Artificial intelligence bot vs. the poker pros
By Noah Bierman
May 21, 2015, 3:00 a.m.
Rivers Casino in Pittsburgh
The Game. Texes Hold'em No Limit - Heads Up
14 days and 80,000 hands of no-limit Texas hold ‘em
Claudico, an AI from the same lab at Carnegie Mellon University that gave birth to Deep Blue, the computer that beat chess master Gary Kasparov.
The Pros: Jason Les, Dong Kim, Bjorn Li, and Doug Polk.
Its name, Claudico, means "I Limp" in Latin, a reference to the fact that it does not mind calling a bet in a fashion that many professional poker players believe to be weak and foolish.
The contest was part exhibition, part science experiment, and part test of humanity's limits. Lead scientist Tuomas Sandholm recruited four players recommended by top professionals to compete in a type of Texas hold 'em poker known as "heads-up, no-limit," a one-on-one game involving an especially complex array of betting strategies and choices.
The bot risked all its available chips on one hand while holding a 10 and a 5 of different suits — very bad cards — and bet big on another hand when the chances that its opponent could make a full house or a flush were great.
"It has a very sophisticated model," said Sandholm, the lead developer. "It just doesn't know that it's bluffing because it doesn't know the word 'bluff.'"
Unlike professionals, Claudico did not track its opponents' strategies. And its own game seemed random. For Brown and the other programmers, poker is the measuring stick, but not the goal.
They are really aiming to advance the field of artificial intelligence to fight cyberwars, perform negotiations and plan medical treatments, among other tasks that require complex decision-making with limited information.
Hold 'em poker, in this regard, offers a different challenge than chess or "Jeopardy!" because two cards are dealt facedown to each player; an opponent always has a large chunk of information missing. Five cards are then dealt face up for both players to use in forming their best potential poker hand.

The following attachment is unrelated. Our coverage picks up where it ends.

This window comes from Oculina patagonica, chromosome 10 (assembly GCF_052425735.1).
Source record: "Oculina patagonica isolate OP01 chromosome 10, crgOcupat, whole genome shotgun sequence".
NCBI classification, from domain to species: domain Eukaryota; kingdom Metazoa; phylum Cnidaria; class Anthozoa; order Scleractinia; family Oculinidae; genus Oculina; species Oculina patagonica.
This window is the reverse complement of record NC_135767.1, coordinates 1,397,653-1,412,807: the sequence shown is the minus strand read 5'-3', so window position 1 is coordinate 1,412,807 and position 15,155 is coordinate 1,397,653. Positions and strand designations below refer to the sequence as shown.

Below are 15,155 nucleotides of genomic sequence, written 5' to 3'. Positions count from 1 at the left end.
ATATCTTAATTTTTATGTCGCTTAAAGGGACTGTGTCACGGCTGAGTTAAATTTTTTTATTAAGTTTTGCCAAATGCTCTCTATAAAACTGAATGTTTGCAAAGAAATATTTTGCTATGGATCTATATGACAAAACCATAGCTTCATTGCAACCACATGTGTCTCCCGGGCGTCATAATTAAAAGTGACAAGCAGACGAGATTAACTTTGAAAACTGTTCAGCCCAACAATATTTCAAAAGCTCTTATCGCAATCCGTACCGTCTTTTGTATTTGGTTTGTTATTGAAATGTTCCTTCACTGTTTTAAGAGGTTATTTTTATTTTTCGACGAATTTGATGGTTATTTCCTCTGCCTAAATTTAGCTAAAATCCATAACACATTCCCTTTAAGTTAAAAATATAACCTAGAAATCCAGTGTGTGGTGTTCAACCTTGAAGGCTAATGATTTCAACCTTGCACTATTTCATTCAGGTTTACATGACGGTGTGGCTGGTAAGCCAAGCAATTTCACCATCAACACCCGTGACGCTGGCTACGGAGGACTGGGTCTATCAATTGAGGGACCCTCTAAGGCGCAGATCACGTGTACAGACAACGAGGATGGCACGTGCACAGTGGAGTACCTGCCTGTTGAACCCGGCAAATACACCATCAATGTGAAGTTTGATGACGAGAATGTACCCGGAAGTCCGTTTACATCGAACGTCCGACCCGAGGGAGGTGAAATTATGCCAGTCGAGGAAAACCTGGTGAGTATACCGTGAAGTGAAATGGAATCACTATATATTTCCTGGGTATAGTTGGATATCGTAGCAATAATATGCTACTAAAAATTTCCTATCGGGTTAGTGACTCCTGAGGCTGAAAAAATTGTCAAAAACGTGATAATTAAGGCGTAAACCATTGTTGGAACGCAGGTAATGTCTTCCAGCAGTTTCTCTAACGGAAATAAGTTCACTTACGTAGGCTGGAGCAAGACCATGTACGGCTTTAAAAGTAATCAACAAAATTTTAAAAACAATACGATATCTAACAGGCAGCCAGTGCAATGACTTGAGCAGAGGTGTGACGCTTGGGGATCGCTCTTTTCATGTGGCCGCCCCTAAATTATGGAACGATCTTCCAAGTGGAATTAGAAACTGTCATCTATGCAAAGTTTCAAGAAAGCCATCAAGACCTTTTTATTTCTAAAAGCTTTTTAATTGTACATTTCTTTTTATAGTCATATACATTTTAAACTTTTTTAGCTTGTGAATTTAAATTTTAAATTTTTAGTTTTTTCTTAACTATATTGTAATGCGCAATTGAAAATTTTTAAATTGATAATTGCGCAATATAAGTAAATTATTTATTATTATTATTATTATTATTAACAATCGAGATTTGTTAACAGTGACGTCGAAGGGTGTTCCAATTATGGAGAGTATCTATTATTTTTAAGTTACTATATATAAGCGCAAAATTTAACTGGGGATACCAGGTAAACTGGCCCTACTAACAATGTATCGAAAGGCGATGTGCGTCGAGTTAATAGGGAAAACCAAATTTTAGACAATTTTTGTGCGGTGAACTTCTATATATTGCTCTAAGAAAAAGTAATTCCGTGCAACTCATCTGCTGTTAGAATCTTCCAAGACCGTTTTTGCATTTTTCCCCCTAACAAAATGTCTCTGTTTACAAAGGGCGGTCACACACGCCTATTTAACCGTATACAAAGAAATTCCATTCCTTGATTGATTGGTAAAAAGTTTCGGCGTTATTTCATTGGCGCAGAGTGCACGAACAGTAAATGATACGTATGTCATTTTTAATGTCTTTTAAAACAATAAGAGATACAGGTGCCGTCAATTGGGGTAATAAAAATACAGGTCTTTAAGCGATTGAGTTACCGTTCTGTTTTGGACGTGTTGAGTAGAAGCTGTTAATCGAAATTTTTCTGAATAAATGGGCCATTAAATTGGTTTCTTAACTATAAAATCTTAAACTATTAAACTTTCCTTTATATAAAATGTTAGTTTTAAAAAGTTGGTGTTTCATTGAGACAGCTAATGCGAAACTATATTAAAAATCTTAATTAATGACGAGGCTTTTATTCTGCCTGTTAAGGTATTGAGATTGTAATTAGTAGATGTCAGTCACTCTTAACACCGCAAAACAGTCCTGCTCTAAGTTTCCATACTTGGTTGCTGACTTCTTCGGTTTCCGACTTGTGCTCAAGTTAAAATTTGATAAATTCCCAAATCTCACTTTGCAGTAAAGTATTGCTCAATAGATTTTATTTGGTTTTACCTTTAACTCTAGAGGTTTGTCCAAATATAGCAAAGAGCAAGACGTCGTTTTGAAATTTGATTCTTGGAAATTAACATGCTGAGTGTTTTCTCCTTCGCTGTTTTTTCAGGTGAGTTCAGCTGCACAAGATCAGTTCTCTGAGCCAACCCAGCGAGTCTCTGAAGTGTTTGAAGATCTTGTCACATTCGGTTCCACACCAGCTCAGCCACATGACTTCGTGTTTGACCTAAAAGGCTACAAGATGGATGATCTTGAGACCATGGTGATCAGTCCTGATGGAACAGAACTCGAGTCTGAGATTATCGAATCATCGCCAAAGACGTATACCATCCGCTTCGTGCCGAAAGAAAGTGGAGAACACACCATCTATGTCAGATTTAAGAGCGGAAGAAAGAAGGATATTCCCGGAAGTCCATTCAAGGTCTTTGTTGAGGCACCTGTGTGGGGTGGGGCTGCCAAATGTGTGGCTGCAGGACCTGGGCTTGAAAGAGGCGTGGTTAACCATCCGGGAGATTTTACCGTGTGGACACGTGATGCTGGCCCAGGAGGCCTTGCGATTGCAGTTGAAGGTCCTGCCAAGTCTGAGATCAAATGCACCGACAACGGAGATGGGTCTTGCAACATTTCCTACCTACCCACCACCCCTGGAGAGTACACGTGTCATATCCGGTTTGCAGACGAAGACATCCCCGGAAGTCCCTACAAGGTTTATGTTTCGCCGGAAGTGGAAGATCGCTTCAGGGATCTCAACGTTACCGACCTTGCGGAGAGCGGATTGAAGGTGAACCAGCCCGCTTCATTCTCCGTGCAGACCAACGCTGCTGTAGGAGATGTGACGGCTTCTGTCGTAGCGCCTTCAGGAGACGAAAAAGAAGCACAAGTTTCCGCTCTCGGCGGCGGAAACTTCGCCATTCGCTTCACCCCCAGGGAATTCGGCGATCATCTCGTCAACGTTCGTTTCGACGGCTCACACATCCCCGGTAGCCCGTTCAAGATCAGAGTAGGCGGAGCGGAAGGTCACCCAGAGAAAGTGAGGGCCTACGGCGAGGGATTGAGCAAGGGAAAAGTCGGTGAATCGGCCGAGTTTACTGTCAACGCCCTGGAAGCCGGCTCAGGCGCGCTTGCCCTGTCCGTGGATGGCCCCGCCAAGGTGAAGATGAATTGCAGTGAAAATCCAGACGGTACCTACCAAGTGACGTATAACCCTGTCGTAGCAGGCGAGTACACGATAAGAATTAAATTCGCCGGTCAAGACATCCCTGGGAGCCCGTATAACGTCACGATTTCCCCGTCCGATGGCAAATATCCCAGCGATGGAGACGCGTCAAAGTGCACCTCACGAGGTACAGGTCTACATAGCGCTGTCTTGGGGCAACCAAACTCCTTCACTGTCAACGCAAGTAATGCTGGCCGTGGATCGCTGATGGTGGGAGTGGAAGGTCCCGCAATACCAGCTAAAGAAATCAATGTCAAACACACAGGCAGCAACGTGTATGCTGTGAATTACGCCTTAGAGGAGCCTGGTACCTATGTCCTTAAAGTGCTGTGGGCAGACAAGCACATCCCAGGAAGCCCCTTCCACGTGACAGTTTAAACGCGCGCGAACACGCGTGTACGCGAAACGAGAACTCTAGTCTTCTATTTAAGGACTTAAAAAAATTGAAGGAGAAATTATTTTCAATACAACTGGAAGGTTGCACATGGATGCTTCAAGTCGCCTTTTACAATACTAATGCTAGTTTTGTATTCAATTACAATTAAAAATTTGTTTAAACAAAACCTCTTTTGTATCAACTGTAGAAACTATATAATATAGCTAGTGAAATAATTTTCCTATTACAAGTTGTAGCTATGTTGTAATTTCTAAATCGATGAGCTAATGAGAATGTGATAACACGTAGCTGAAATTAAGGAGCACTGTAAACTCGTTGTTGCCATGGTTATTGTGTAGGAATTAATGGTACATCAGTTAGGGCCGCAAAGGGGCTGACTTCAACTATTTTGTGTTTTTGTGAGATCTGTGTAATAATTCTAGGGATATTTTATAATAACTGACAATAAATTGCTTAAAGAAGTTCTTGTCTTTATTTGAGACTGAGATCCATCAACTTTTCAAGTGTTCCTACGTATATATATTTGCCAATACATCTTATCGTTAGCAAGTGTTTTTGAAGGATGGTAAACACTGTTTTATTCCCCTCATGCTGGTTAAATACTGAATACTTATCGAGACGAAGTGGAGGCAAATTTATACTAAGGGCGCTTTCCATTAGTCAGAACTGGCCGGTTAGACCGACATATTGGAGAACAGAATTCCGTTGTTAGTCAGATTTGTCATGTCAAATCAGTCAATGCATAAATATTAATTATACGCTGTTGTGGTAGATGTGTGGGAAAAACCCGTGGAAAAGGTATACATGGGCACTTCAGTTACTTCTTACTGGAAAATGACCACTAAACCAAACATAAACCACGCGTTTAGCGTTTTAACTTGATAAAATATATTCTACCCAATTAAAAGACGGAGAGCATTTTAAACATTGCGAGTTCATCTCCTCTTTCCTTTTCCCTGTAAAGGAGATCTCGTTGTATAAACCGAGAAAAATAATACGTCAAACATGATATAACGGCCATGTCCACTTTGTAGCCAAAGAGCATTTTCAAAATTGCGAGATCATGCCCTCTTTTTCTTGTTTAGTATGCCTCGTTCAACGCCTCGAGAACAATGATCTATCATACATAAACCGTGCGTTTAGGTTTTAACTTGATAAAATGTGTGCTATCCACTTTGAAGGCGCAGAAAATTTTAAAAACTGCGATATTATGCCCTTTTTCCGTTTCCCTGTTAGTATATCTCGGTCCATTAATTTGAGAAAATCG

The players beat the computer, but not by much.
Humans Out-Play an AI at Texas Hold ‘Em—For Now
Claudico can only get close to Nash Equilibrium; it doesn’t react to the specific tendencies of individual opponents. The machine instead approximates ideal rational play, no matter the circumstances.
So the professionals adopted a constantly changing, exploitative strategy designed to locate and attack specific quirks in Claudico’s play. For example, it couldn’t process card removal—the way in which the cards in one’s own hand affect the likelihood of another player having specific card combinations. Les says that Claudico didn't factor that in, so the humans could tell when the AI was making big bets to disguise a weak hand, trying to force its opponent to fold.
That tell meant Les and his colleagues could pick off gigantic bluffs on the river by calculating that their hole cards made it unlikely Claudico had a hand as big as its bet would suggest. “It was writing a check it can’t quite cash,” says Les.
Claudico couldn't adjust to unusual bet sizing. That’s a big problem; it meant that the AI didn't always responding correctly. The humans capitalized on that. “Bjorn started using the most unusual bet sizes,” Les says. “He was falling in between the known sizes a lot, and was causing Claudico to have difficulties.”
When the final hand of the competition was completed, the players had wagered around $170 million (theoretically), and the team of humans professionals was ahead $732,713.
“While humans may still be ahead for now,” says Bowling, “it’s really just the beginning of the end.”
Poker has become one of the best ways to quantify the true power computers have in a way that is tangibly testable against a human opponent.
Unlike chess, poker is a game of incomplete information—no player has all the available data. An algorithm capable of determining optimal strategy for incomplete information scenarios could have applications for cybersecurity, medicine, and military strategy.
“Poker is now a benchmark for artificial intelligence research, just as chess once was,” said Sandholm. “It’s a game of exceeding complexity that requires a machine to make decisions based on incomplete and often misleading information, thanks to bluffing, slow play, and other decoys. And to win, the machine has to outsmart its human opponents.”
This was Heads UP poker!
How would it do at a full table or short handed 6 max or even with just two other players?
OK, they did it again in February 2017. In the previous matchup, the pros won. The new computer named "Libratus", designed by Carnegie Mellon University, the same designers that built "Claudico". This time the computer beat (badly) 4 other professional poker players out of 1.8 million dollars (not real money though). Again, heads-up Texas Hold'em.
Let me know when it wins the main event at the WSOP against thousands of poker players.